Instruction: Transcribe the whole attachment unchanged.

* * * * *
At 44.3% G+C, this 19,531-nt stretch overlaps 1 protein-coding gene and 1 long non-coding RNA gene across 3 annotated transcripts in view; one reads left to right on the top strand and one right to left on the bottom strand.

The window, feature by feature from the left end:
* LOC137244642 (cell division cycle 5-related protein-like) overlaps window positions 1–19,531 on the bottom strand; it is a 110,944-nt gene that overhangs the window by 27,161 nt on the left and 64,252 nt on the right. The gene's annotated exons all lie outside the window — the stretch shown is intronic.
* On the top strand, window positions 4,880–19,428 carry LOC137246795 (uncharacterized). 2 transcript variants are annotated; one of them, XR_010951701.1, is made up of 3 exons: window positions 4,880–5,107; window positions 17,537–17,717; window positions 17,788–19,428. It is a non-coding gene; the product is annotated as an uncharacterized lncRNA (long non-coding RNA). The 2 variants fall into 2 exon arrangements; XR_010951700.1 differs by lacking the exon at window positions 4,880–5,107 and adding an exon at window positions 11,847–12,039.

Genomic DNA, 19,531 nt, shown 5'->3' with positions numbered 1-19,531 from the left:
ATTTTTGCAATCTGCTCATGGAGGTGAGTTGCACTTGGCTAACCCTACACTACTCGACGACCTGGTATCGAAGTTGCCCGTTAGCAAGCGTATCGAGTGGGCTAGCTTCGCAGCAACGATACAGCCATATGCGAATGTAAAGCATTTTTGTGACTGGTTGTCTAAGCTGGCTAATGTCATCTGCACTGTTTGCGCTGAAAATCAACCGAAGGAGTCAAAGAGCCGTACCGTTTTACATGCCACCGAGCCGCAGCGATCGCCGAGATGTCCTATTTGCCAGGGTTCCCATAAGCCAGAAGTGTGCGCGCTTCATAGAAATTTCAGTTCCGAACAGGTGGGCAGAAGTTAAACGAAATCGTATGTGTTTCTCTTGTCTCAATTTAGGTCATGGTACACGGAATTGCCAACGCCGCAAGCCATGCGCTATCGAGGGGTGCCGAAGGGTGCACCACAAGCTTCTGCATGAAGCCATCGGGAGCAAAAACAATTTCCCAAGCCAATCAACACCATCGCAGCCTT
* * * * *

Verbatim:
At 44.3% G+C, this 19,531-nt stretch overlaps 1 protein-coding gene and 1 long non-coding RNA gene across 3 annotated transcripts in view; one reads left to right on the top strand and one right to left on the bottom strand.

The window, feature by feature from the left end:
* LOC137244642 (cell division cycle 5-related protein-like) overlaps window positions 1–19,531 on the bottom strand; it is a 110,944-nt gene that overhangs the window by 27,161 nt on the left and 64,252 nt on the right. The gene's annotated exons all lie outside the window — the stretch shown is intronic.
* On the top strand, window positions 4,880–19,428 carry LOC137246795 (uncharacterized). 2 transcript variants are annotated; one of them, XR_010951701.1, is made up of 3 exons: window positions 4,880–5,107; window positions 17,537–17,717; window positions 17,788–19,428. It is a non-coding gene; the product is annotated as an uncharacterized lncRNA (long non-coding RNA). The 2 variants fall into 2 exon arrangements; XR_010951700.1 differs by lacking the exon at window positions 4,880–5,107 and adding an exon at window positions 11,847–12,039.

Genomic DNA, 19,531 nt, shown 5'->3' with positions numbered 1-19,531 from the left:
ATTTTTGCAATCTGCTCATGGAGGTGAGTTGCACTTGGCTAACCCTACACTACTCGACGACCTGGTATCGAAGTTGCCCGTTAGCAAGCGTATCGAGTGGGCTAGCTTCGCAGCAACGATACAGCCATATGCGAATGTAAAGCATTTTTGTGACTGGTTGTCTAAGCTGGCTAATGTCATCTGCACTGTTTGCGCTGAAAATCAACCGAAGGAGTCAAAGAGCCGTACCGTTTTACATGCCACCGAGCCGCAGCGATCGCCGAGATGTCCTATTTGCCAGGGTTCCCATAAGCCAGAAGTGTGCGCGCTTCATAGAAATTTCAGTTCCGAACAGGTGGGCAGAAGTTAAACGAAATCGTATGTGTTTCTCTTGTCTCAATTTAGGTCATGGTACACGGAATTGCCAACGCCGCAAGCCATGCGCTATCGAGGGGTGCCGAAGGGTGCACCACAAGCTTCTGCATGAAGCCATCGGGAGCAAAAACAATTTCCCAAGCCAATCAACACCATCGCAGCCTT